(Bloomberg) -- Goldman Sachs Group Inc. and BlackRock Inc. predict Europe’s most indebted companies will shift their money raising toward bonds and reduce reliance on loans in the post pandemic world, echoing the last financial crisis.
The move to bonds will largely reflect investor demand as fixed income funds have seen seven consecutive weeks of inflows since the credit-market crash earlier this year. At the same time, issuance of collateralized loan obligations -- bonds backed by leveraged debt -- has slowed to a trickle, hobbling a market that typically absorbs half of new loans to European companies.
“Steadily we’re going to see an increase in issuance, and a number of companies that have relied more on the loan space will look to access high yield bonds,” said Michael Marsh, head of credit finance for Europe, the Middle East and Africa at Goldman Sachs. “The bond market is a little more robust right now, it’s less constrained than the loan market.”
Recent deals suggest the trend has already started. Two borrowers that have made previous use of both markets -- BMC Software Inc. and Merlin Entertainments Ltd. -- raised bonds in preference to loans in recent weeks.
It’s a change from the pre-Covid market when a healthy CLO market drove loan demand. Only eight new European CLOs have priced since the start of March, the same number often seen in a single month until recently.
Another driver of the switch to bonds is the deteriorating credit quality of corporate borrowers following the economic shock of a global pandemic. S&P Global Ratings had cut the credit scores on 173 issuers in the EMEA region by May 20 since the start of the current crisis.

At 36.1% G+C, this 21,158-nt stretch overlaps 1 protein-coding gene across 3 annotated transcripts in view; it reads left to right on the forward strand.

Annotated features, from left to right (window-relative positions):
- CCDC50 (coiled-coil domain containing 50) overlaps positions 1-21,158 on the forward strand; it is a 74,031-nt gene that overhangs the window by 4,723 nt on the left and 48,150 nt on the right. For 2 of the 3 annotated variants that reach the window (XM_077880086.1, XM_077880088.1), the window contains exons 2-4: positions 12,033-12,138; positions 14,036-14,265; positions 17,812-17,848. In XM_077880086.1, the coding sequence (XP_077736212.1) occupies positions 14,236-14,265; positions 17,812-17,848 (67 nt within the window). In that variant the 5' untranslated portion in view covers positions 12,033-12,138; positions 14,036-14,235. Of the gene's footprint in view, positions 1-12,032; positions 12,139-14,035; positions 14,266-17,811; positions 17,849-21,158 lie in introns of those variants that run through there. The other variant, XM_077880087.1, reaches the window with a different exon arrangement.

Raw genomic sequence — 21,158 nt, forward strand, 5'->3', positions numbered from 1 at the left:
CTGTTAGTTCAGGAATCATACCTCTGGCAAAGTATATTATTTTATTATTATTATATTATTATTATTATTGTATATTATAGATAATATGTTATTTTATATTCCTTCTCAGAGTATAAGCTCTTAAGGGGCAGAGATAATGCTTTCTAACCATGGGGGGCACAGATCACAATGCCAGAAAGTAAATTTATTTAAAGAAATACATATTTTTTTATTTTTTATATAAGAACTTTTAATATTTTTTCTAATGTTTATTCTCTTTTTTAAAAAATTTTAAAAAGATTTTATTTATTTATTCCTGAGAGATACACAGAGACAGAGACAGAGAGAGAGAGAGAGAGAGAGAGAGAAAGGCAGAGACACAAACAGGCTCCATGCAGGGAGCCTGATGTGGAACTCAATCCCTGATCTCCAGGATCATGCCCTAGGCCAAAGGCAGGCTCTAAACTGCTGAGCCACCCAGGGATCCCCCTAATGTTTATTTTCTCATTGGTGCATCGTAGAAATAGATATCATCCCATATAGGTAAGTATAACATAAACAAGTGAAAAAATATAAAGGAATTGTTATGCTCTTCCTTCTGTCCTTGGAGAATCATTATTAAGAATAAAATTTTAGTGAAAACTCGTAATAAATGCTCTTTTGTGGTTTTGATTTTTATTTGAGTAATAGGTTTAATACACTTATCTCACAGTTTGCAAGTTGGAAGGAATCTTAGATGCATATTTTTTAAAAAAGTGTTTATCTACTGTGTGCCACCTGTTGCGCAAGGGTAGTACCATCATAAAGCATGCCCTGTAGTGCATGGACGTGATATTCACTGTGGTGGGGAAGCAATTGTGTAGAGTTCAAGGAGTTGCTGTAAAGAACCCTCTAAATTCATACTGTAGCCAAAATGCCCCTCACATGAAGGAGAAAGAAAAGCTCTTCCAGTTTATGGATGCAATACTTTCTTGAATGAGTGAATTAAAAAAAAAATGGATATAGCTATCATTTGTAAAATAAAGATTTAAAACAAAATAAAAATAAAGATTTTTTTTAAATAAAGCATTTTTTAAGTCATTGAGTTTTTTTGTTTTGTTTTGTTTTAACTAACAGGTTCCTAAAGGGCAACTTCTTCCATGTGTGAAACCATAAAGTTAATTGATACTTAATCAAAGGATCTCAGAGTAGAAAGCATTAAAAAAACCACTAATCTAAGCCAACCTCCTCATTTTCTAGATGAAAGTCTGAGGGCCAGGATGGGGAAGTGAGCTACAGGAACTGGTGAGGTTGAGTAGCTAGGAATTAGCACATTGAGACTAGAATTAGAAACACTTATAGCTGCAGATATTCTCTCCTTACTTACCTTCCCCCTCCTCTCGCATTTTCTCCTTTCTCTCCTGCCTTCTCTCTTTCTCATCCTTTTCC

A rising number of firms being stripped of their investment-grade status will contribute to the net supply of high-yield bonds outpacing loans this year, according to research by Barclays Plc. The bank now forecasts the volume of available bonds in 2020 will increase by between 40 billion euros and 45 billion euros, up from the 35 billion euros it originally predicted. Loan supply will rise by 20 billion euros, down from the previously expected 30 billion euros.
Corporate borrowers that have suffered a downgrade on account of pressures on their business from the pandemic may find the bond market more receptive than loans because it’s bigger, with a more diverse investor base.
“Lower-rated borrowers are more likely to choose bonds as the more diverse return profiles of bond investors makes it easier to find a price for the risk,” said James Turner, who heads European leveraged finance at BlackRock, overseeing bond, loan and CLO strategies.
“European borrowers can alternate between loans and high-yield bonds, but during times of stress, issuers can lean more heavily on the high-yield market.”
The shift may hand more power to investors. Loans have a flexibility that can play to the advantage of borrowers because they can be easily repaid or repriced if the issuer thinks it can get a better deal. But bonds’ usually have a non-call period written into their structure. This allows investors to lock in coupons for several years without the risk of getting repaid and offered new debt with worse terms as soon as conditions improve for the borrower.
That’s a valuable feature in today’s market, so much so that some companies raising loans are adopting it. Apcoa Parking AG, for example, which can’t repay its new loan for one year.
Some companies are still choosing loans. Insurance broker Financiere CEP SASU launched a 725 million-euro buyout loan this week and others are raising small liquidity facilities. And bonds may not suit those with urgent financing needs that have never yet tapped that market, since it can take first-timers around two months to prepare accounts and documentation.
But for those that need large sums of money whether for acquisitions, refinancing or to boost liquidity, raising as much as possible from high-yield could be the best option.
“Arrangers will be thinking about market capacity. If the company can raise dollars or euro high-yield bonds, that’s helpful as the European loan market has taken the longest to recover,” said Sarah Mackey, EMEA head of leveraged capital markets at UBS Group AG.
©2020 Bloomberg L.P.